In yet another embodiment the analysis includes determining the depth of the lesion by finding a location where the difference between a spectral intensity of reflected light and an average reflected intensity is greater than a maximal difference between the intensity of each point and an average intensity for normal skin. The wavelength of the light reflected from the location is determined, and from the wavelength the penetration depth is determined. The penetration depth is also the depth of the lesion below the skin surface.
In yet another embodiment the analysis includes determining the size of the lesion by determining a plurality of locations where the deviation between the spectral intensity and the average intensity is greater than the maximal deviation for normal skin. Based on the spatial distribution of the plurality of locations the size of the lesion is determined.
Other principal features and advantages of the invention will become apparent to those skilled in the art upon review of the following drawings, the detailed description and the appended claims.
For a better understanding of the invention, reference is made to the accompanying drawings, in which like numerals designate corresponding elements or sections throughout, and in which:
FIG. 1 is a graph showing effective penetration depth of light into the bloodless skin (dermis) as a function of wavelength in the range of 400 nm to 1000 nm for the different case of skin pigmentation; and
FIG. 2 is a block diagram of the device for spectral and spatial analysis of the reflected light.
Before explaining at least one embodiment of the invention in detail it is to be understood that the invention is not limited in its application to the details of construction and the arrangement of the components set forth in the following description or illustrated in the drawings. The invention is capable of other embodiments or being practiced or carried out in various ways. Also, it is to be understood that the phraseology and terminology employed herein is for the purpose of description and should not be regarded as limiting.
The invention relates to a new method and apparatus for diagnosing skin lesions. More particularly the invention provides for determining the location and size of a skin lesion, as well as a patient's skin pigmentation (type). The invention will also allow for follow-up diagnosis, taking into account changes in skin pigmentation.
Generally, in accordance with the present invention, a spectral and spatial analysis of reflected visible light is used to determine the full set of clinical parameters such as skin pigmentation, lesion size and depth. A lesion image is analyzed using the dependence of light penetration into tissue on wavelength, and differences between the optical properties of normal skin and lesions. Specifically, an analysis of the spatial distribution of color balance, determining the reflected spectrum of normal skin, and comparing that to the reflected spectrum of lesion allows determination of lesion location and size.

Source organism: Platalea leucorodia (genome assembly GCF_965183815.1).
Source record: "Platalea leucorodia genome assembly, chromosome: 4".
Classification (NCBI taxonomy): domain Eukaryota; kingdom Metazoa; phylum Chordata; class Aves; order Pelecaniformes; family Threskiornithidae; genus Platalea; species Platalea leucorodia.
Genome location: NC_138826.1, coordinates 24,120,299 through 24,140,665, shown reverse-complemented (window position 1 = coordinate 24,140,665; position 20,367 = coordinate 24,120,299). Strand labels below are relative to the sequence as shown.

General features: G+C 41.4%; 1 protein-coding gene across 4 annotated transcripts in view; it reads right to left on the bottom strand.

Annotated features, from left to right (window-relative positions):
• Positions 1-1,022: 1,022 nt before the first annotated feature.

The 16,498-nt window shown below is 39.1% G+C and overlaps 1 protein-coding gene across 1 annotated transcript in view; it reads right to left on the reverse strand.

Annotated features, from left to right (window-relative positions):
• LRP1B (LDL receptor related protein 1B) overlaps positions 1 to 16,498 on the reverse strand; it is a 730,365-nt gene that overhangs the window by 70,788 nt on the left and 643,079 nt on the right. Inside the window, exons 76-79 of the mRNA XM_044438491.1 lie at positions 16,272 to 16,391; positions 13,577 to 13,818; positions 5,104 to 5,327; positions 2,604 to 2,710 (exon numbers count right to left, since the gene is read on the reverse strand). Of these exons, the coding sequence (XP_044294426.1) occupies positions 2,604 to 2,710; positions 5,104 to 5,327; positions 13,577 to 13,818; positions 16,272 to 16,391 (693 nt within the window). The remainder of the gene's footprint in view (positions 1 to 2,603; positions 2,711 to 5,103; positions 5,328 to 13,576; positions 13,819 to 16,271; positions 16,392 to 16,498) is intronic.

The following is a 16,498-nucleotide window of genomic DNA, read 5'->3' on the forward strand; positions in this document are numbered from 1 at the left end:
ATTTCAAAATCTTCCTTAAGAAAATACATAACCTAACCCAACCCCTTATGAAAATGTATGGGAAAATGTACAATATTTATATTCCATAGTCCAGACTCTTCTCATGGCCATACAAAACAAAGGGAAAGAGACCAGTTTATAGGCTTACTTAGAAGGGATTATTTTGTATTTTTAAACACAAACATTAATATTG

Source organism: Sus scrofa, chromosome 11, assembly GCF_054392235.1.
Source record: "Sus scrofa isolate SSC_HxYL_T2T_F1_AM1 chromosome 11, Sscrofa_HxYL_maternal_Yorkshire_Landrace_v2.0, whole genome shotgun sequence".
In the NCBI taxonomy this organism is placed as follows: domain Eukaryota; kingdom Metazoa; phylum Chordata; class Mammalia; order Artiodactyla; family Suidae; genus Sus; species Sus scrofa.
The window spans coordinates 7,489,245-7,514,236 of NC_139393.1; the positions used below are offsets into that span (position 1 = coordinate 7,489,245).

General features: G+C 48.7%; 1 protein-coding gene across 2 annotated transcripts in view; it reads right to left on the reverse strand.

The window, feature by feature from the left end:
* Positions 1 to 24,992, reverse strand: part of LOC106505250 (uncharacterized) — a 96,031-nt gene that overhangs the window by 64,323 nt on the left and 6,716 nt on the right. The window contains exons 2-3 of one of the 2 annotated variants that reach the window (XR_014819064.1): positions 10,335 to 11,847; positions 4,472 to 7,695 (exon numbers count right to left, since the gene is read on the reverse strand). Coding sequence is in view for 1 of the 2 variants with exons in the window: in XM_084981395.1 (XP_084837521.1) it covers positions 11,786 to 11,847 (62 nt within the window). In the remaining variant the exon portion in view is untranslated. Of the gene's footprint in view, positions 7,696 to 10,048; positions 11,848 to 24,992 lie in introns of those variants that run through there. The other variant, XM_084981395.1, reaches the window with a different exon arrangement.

Additionally, using standard illumination of skin surface, skin pigmentation and peculiarities of light interaction with skin can be determined.
The effective depth that light penetrates into the skin can be estimated by using the effective attenuation coefficient of the dermis (μeff) that takes into account scattering and absorption of light. Following Jacques (above) the effective attenuation coefficient of the skin can be written as:
μeff =3μa μa +μs (1-g)!1/2
where μa is the absorption coefficient of dermis, μs is the scattering coefficient of dermis, g is the anisotropy factor, which is defined as the average cosine of scattering angle for one scattering event.
Given the effective attenuation coefficient, μeff, the effective penetration depth (d) can be estimated from d=1/μeff. The effective penetration depth, d, is shown in FIG. 1 for fair and dark northern European skins as a function of wavelength.
The effective penetration depth -d is defined as the depth at which the fluence of the light in the skin is 1/e of the value of the fluence of the light that impinges on the surface of the skin. As may be seen on the graph, penetration is nearly four times greater when the wavelength is 650 nm, compared to 400 nm. Penetration depths of 1 mm (0.1 cm) can be achieved at a red light (560-660 nm), penetration depths of 0.7 mm are achieved by green light, and blue light does not penetrate beyond depths as little as 0.45 mm. As shown on the graph, radiation with longer wavelengths penetrates more deeply into the skin.